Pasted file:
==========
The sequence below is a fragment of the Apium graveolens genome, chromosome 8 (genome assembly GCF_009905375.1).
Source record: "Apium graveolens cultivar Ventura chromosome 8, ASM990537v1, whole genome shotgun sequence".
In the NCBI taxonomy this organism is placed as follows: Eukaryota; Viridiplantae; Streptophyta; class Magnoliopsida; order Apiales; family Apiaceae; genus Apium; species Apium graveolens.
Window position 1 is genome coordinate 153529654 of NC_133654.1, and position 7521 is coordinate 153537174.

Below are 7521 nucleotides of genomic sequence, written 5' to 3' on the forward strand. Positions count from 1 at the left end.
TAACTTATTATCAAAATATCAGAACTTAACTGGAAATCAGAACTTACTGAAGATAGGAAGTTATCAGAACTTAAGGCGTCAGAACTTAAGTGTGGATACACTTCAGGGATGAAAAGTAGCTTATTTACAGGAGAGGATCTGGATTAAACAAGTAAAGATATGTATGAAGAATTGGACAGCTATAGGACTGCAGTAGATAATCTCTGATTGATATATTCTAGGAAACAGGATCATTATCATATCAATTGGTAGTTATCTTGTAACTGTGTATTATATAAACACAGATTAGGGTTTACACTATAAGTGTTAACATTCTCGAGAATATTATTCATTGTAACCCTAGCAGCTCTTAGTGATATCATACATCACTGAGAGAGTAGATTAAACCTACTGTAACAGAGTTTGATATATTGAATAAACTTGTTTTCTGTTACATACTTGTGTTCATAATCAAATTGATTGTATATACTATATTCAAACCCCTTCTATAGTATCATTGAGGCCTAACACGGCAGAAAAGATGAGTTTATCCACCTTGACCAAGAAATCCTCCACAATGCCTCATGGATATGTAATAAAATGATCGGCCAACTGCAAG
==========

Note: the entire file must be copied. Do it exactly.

The sequence below is a fragment of the Apium graveolens genome, chromosome 8 (genome assembly GCF_009905375.1).
Source record: "Apium graveolens cultivar Ventura chromosome 8, ASM990537v1, whole genome shotgun sequence".
In the NCBI taxonomy this organism is placed as follows: Eukaryota; Viridiplantae; Streptophyta; class Magnoliopsida; order Apiales; family Apiaceae; genus Apium; species Apium graveolens.
Window position 1 is genome coordinate 153529654 of NC_133654.1, and position 7521 is coordinate 153537174.

Below are 7521 nucleotides of genomic sequence, written 5' to 3' on the forward strand. Positions count from 1 at the left end.
TAACTTATTATCAAAATATCAGAACTTAACTGGAAATCAGAACTTACTGAAGATAGGAAGTTATCAGAACTTAAGGCGTCAGAACTTAAGTGTGGATACACTTCAGGGATGAAAAGTAGCTTATTTACAGGAGAGGATCTGGATTAAACAAGTAAAGATATGTATGAAGAATTGGACAGCTATAGGACTGCAGTAGATAATCTCTGATTGATATATTCTAGGAAACAGGATCATTATCATATCAATTGGTAGTTATCTTGTAACTGTGTATTATATAAACACAGATTAGGGTTTACACTATAAGTGTTAACATTCTCGAGAATATTATTCATTGTAACCCTAGCAGCTCTTAGTGATATCATACATCACTGAGAGAGTAGATTAAACCTACTGTAACAGAGTTTGATATATTGAATAAACTTGTTTTCTGTTACATACTTGTGTTCATAATCAAATTGATTGTATATACTATATTCAAACCCCTTCTATAGTATCATTGAGGCCTAACACGGCAGAAAAGATGAGTTTATCCACCTTGACCAAGAAATCCTCCACAATGCCTCATGGATATGTAATAAAATGATCGGCCAACTGCAAG